Do Ultimatums in Marriage Work?

Marriage Advice for those who are unhappy, married and miserable

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If I told you that setting an ultimatum in marriage can be one of the smartest things you can do for your relationship, would you believe me? In fact, [bctt tweet=”Ultimatums can be necessary and the only way to save a marriage.”] And yet I find that most people are either reluctant to use them, or don’t really know how to use them and end up making a big mess.

When Are Ultimatums in Marriage Necessary?

Ultimatums become necessary when your partner pushes against your bottom line and refuses to take whatever steps are necessary to make things right again.

Your bottom line is the place where you cannot continue to feel safe, secure and respected in a relationship as long as certain behavior goes unchanged. It’s the place where you feel you can’t continue in this relationship if something doesn’t change.

Sometimes, ultimatums are the only way we can protect ourselves and the relationship.  If your husband is an alcoholic who refuses treatment, how can you protect yourself?

You can’t make him do the right thing.

You can’t control how much he drinks.

But you can control what you will tolerate.

You can control how much misery you endure and how long you wait for him to see how his behavior is destroying the marriage.

Ultimatums in Marriage are Scary

We want the relationship to work.  We love our spouse even though they are hurting us. And we are scared that the ultimatum will force the relationship to end.

If we really are at our bottom line that means we know we can’t continue on if things don’t change.  Since we can’t control our spouse’s behavior, it is very possible we will be forced to follow through with the ultimatum.

This is terrifying, so we avoid using the only real power we have and instead we explode in anger or implode into hopelessness and depression. When we explode, we feel more powerful as we tell our partner we aren’t going to take this anymore and we threaten to leave if things don’t improve.

Because our actions never match our words, we are actually only becoming even more powerless.

We are teaching our partner that we don’t mean what we say.

It becomes easy for our partner to make nice for a while to appease us and then go back to the behavior that is destroying the relationship.

Or worse: for our spouse to disregard us entirely like the teacher on Peanuts…”wah wah wah” or the “nut job” who overreacts.

I am often telling my marriage counseling clients that getting so angry and making meaningless threats doesn’t mean they aren’t taking it anymore.

It means they are taking it, but taking it angrily.

All that anger will destroy the relationship even if the offending behavior does not.

Either way, they will continue to live in a miserable marriage until they are willing to set an ultimatum or the relationship continues to erode until there is nothing left.

What I like about ultimatums is that it shows your partner that you really do mean business, and it gives them the chance to clean up their act sooner rather than later.  (Later is oftentimes too late.)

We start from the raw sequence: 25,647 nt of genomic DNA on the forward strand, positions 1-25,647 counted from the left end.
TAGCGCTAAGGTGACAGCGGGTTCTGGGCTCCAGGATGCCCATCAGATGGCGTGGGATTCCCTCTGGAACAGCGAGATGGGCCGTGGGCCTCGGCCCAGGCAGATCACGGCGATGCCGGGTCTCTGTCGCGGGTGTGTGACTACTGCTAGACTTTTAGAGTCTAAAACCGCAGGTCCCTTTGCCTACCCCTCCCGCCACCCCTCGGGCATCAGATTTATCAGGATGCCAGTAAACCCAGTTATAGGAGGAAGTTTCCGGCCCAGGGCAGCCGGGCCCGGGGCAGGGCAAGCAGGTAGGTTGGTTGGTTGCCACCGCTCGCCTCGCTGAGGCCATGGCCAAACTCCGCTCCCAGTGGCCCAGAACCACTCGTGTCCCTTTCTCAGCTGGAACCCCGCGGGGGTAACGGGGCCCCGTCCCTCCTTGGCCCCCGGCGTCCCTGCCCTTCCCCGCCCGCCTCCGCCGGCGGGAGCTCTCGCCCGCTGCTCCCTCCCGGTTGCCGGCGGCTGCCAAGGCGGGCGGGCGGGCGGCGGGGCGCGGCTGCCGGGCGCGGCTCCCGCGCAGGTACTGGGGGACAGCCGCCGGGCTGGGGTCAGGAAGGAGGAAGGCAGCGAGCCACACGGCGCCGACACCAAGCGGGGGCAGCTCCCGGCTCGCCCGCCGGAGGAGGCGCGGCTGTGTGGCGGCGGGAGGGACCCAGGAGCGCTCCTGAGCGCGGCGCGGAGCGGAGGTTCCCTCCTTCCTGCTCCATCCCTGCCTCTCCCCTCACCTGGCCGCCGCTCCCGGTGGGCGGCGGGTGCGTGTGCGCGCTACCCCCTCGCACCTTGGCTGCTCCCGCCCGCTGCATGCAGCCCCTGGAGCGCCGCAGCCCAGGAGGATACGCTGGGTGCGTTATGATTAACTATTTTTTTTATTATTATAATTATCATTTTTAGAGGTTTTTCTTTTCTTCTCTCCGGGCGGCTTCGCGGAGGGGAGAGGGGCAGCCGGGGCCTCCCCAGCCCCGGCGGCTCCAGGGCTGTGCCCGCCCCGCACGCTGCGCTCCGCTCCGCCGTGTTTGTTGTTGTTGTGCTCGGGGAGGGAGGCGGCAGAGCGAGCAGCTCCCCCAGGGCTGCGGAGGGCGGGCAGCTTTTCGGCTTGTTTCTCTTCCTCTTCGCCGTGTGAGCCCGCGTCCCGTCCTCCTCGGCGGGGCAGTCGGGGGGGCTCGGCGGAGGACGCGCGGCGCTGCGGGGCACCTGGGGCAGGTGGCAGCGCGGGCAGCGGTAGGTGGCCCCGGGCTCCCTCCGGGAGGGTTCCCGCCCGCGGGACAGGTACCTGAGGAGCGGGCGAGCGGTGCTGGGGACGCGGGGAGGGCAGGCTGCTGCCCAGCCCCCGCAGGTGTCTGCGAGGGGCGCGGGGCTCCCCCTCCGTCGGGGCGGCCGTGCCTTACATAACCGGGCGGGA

The most common reason women leave a marriage is that, for women, the longer the resentment builds up, the greater the chance she will shut down.

When her partner does change, it no longer matters to her.

By the time he’s willing to change, she’s already given up.

Had the wife spoken up and given a meaningful ultimatum earlier in the conflict, it could have changed the outcome drastically.

Do Ultimatums In Marriage Work?

Yes! There are two possible outcomes in each ultimatum situation.

The first is the most desirable.  Your spouse gets it and has to come to terms with the possibility of losing you.  This forces him/her to confront their bad behavior and make changes and repair.  The relationship is on a fast track to healing.

The second outcome is the one we feared would happen.  Our spouse refuses to acknowledge their contribution to the destruction of the relationship or work to repair it.

But even this is a win because I promise you, this is the eventual end you would have come to anyway.  It’s a win because you haven’t spent years in misery and whittling yourself down to a nub in the process.

You know sooner rather than later that this marriage is destructive and doomed to fail.

The Difference Between Ultimatums and Boundaries

I think it is important to understand the difference between ultimatums and boundaries.  Every healthy relationship has boundaries.

I’m not going to be happy if my husband comes home from work grumpy and bites my head off.  If this happens frequently, I will set a boundary or limit.  I may stop greeting him at the door, or I may choose to eat dinner alone on those nights.

I will protect myself respectfully, but I don’t see this as worthy of putting the whole relationship on the line.

Boundaries are necessary to navigate daily stresses and annoyances. Ultimatums are the big guns.  You only use them for truly relationship-threatening behavior such as abuse (of any kind) or infidelity.

Using ultimatums for boundary issues is a huge mistake.  If you use them inappropriately, you will become the controlling, abusive partner in the relationship.